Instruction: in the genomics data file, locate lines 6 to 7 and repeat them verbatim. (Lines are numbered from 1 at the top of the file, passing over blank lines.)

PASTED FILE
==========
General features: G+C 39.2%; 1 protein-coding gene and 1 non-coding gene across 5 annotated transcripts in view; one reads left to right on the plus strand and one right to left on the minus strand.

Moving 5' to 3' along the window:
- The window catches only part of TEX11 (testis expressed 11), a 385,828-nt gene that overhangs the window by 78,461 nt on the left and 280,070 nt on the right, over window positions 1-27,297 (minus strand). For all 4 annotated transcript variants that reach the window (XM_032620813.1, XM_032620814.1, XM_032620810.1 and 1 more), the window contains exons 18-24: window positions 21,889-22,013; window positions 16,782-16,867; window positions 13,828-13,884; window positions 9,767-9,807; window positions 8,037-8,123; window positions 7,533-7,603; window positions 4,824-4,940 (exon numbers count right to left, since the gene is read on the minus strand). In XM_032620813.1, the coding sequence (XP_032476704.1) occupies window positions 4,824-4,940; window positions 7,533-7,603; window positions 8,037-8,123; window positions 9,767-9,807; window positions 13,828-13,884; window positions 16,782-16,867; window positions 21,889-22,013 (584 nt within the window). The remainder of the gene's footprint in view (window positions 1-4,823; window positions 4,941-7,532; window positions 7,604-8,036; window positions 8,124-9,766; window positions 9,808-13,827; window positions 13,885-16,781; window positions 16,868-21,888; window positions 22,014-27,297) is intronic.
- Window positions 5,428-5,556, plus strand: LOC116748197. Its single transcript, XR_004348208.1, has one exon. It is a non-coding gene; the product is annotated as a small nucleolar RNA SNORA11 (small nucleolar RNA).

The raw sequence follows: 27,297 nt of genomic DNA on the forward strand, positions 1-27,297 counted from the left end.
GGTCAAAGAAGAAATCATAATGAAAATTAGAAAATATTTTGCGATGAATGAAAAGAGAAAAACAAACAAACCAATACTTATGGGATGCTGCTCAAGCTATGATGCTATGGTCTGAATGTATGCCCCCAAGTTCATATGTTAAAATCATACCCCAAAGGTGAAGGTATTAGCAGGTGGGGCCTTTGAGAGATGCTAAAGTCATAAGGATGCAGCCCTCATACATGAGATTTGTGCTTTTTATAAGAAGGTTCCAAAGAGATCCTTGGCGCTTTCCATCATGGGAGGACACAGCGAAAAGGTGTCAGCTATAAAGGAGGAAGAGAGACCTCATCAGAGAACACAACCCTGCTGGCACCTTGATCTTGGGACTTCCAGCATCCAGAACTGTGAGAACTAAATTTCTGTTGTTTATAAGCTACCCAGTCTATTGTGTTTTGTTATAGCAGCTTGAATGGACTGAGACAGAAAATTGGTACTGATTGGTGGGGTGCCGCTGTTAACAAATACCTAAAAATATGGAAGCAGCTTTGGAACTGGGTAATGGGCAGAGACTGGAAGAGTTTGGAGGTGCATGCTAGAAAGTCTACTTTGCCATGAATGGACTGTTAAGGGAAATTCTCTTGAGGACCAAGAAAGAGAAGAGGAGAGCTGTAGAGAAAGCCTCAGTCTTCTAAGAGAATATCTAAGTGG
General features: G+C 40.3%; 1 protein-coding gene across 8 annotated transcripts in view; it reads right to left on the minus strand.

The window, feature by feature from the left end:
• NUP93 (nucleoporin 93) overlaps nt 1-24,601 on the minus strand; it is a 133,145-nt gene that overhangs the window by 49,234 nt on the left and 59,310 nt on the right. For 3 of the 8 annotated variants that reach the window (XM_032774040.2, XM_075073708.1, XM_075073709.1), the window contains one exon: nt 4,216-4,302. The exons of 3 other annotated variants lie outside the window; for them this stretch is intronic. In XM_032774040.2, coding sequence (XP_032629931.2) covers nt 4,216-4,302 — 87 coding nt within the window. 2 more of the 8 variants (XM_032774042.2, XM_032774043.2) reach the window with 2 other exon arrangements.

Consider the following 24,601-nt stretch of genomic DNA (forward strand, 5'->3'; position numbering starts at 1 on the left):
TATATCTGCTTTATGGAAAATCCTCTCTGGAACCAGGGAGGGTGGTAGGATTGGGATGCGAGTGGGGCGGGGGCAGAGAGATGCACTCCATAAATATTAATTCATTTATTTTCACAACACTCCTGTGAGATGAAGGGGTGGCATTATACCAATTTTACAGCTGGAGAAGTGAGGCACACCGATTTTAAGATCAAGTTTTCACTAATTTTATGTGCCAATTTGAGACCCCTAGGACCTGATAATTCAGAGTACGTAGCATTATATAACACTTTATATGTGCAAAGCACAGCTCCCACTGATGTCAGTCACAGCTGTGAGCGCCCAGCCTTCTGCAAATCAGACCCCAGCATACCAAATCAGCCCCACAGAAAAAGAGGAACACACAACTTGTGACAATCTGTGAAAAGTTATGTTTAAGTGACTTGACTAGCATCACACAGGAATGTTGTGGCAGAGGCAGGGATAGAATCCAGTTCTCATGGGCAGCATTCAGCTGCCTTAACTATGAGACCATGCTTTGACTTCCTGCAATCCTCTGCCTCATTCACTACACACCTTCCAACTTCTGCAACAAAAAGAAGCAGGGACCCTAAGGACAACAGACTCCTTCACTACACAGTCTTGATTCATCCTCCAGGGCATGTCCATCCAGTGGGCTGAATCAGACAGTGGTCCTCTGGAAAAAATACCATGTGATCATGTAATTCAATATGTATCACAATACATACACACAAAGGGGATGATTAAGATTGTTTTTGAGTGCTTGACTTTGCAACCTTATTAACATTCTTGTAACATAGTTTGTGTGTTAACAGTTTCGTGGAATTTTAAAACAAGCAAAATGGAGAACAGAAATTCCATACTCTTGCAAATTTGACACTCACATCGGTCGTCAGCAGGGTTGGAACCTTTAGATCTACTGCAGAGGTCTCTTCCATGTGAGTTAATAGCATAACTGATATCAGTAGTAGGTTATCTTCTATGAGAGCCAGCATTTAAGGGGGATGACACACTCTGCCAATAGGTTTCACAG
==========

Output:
GGTCAAAGAAGAAATCATAATGAAAATTAGAAAATATTTTGCGATGAATGAAAAGAGAAAAACAAACAAACCAATACTTATGGGATGCTGCTCAAGCTATGATGCTATGGTCTGAATGTATGCCCCCAAGTTCATATGTTAAAATCATACCCCAAAGGTGAAGGTATTAGCAGGTGGGGCCTTTGAGAGATGCTAAAGTCATAAGGATGCAGCCCTCATACATGAGATTTGTGCTTTTTATAAGAAGGTTCCAAAGAGATCCTTGGCGCTTTCCATCATGGGAGGACACAGCGAAAAGGTGTCAGCTATAAAGGAGGAAGAGAGACCTCATCAGAGAACACAACCCTGCTGGCACCTTGATCTTGGGACTTCCAGCATCCAGAACTGTGAGAACTAAATTTCTGTTGTTTATAAGCTACCCAGTCTATTGTGTTTTGTTATAGCAGCTTGAATGGACTGAGACAGAAAATTGGTACTGATTGGTGGGGTGCCGCTGTTAACAAATACCTAAAAATATGGAAGCAGCTTTGGAACTGGGTAATGGGCAGAGACTGGAAGAGTTTGGAGGTGCATGCTAGAAAGTCTACTTTGCCATGAATGGACTGTTAAGGGAAATTCTCTTGAGGACCAAGAAAGAGAAGAGGAGAGCTGTAGAGAAAGCCTCAGTCTTCTAAGAGAATATCTAAGTGG
General features: G+C 40.3%; 1 protein-coding gene across 8 annotated transcripts in view; it reads right to left on the minus strand.